PIKE COUNTY, AL (WSFA) - An emergency motion filed on behalf of suspended high school basketball player Maori Davenport has been granted by a Pike County Circuit Court.
Circuit Court Judge Sonny Reagan granted the emergency motion Friday and, as a result, Davenport’s eligibility to play has been restored pending a hearing.
Davenport’s parents have also hired an attorney from north Alabama to represent her in a lawsuit against the AHSAA.
The lawsuit, which Davenport’s parents filed in Pike County Thursday, is against the AHSAA and it’s director, Steve Savarese.
The AHSAA ruled Davenport ineligible for her senior season after USA Basketball gave her an $850 check after playing with the organization over the summer. The money, which was said to be issued as an oversight, was later returned. But AHSAA ruled Davenport violated its “amateur rule,” and she was benched for her last year of play at Charles Henderson High School.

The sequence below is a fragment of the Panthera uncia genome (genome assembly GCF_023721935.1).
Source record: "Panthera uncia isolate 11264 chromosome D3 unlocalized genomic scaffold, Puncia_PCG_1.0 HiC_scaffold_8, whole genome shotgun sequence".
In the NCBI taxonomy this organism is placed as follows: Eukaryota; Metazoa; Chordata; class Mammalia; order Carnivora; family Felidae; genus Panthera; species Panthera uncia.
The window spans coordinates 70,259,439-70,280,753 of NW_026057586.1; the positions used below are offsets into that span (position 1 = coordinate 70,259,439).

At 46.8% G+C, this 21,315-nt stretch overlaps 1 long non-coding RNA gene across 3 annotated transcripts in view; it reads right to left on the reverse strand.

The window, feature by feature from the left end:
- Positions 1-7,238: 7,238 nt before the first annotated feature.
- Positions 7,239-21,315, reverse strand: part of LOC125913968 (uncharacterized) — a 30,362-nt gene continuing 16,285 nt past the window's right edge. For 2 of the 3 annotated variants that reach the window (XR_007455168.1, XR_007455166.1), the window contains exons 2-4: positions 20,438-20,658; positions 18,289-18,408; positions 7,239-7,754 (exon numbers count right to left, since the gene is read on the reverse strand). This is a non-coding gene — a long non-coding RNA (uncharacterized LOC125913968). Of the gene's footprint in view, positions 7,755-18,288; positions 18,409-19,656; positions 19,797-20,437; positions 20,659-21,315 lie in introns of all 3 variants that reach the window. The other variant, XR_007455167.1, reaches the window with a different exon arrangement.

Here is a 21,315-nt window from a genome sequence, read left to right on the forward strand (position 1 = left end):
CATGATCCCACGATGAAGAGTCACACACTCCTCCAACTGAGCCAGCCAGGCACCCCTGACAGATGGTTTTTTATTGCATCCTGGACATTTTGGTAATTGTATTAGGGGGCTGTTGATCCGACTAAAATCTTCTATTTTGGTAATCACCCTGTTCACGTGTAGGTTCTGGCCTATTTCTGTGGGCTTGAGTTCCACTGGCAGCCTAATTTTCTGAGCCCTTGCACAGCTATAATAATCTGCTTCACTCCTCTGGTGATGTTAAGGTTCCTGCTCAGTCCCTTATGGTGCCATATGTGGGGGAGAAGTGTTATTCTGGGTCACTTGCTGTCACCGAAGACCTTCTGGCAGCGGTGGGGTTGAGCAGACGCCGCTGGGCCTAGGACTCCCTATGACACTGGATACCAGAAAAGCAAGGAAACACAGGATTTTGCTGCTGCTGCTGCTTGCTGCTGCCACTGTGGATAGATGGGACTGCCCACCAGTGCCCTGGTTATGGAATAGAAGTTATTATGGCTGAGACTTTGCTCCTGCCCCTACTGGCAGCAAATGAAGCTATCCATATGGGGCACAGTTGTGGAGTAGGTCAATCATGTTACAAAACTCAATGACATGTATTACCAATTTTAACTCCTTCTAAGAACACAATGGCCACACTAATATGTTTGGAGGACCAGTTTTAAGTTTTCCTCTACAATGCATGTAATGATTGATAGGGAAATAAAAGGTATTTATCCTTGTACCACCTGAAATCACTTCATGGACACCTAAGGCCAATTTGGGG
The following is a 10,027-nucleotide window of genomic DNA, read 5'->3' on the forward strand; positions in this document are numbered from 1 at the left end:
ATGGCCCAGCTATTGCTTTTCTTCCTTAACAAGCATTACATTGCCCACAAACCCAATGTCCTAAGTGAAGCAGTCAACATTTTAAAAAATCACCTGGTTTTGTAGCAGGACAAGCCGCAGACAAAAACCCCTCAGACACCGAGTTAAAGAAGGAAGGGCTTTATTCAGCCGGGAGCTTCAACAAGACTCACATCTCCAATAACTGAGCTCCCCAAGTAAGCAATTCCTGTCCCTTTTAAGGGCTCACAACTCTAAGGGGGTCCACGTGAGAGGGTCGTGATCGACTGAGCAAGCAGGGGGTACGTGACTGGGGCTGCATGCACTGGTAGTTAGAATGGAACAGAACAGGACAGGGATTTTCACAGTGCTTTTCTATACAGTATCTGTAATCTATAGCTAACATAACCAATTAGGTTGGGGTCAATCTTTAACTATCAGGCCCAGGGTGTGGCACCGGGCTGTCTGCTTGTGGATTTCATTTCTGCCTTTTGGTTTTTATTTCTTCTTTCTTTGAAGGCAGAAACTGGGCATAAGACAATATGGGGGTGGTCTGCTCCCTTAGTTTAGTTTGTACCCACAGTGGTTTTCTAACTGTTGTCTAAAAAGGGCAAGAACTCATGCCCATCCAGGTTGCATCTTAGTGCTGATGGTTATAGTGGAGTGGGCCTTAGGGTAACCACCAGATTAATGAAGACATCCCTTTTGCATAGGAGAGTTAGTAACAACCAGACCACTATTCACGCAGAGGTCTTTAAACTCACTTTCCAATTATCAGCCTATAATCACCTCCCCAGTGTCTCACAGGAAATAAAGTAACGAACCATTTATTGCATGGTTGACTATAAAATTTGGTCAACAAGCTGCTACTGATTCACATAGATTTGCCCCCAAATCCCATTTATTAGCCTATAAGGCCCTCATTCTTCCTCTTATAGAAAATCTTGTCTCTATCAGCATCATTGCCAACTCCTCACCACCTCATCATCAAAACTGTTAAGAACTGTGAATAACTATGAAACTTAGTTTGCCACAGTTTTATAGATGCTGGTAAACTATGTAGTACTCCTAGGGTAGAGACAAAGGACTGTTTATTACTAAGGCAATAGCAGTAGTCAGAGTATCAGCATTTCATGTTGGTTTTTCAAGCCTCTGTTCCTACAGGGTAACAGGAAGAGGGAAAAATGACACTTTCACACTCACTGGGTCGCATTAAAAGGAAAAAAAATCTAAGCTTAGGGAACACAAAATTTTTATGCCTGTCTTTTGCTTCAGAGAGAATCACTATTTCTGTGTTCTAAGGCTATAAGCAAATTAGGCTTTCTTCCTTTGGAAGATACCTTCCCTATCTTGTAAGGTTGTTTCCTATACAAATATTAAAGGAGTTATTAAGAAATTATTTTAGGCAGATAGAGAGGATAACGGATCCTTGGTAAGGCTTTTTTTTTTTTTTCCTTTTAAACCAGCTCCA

The Cole Law Firm tweeted Thursday night that they were pleased to be representing Davenport.
Several people have come to the defense of Davenport including Alabama lawmakers. Davenport and her parents visited the Statehouse Tuesday and several lawmakers have urged the Alabama High School Athletic Association to reinstate the player.
Rep. Kyle South, R-Fayette, announced he’s drafted legislation that would create a measure of oversight of AHSAA operations. South says the bill, which could be introduced during the upcoming legislative session, already has support from 87 of the 105 Alabama House members.
Davenport is scheduled to take the court Friday when Charles Henderson Lady Trojans play against Ozark’s Carroll High School. This will be the first time she has been able to play in an AHSAA sanctioned game since the organization ruled her ineligible in November.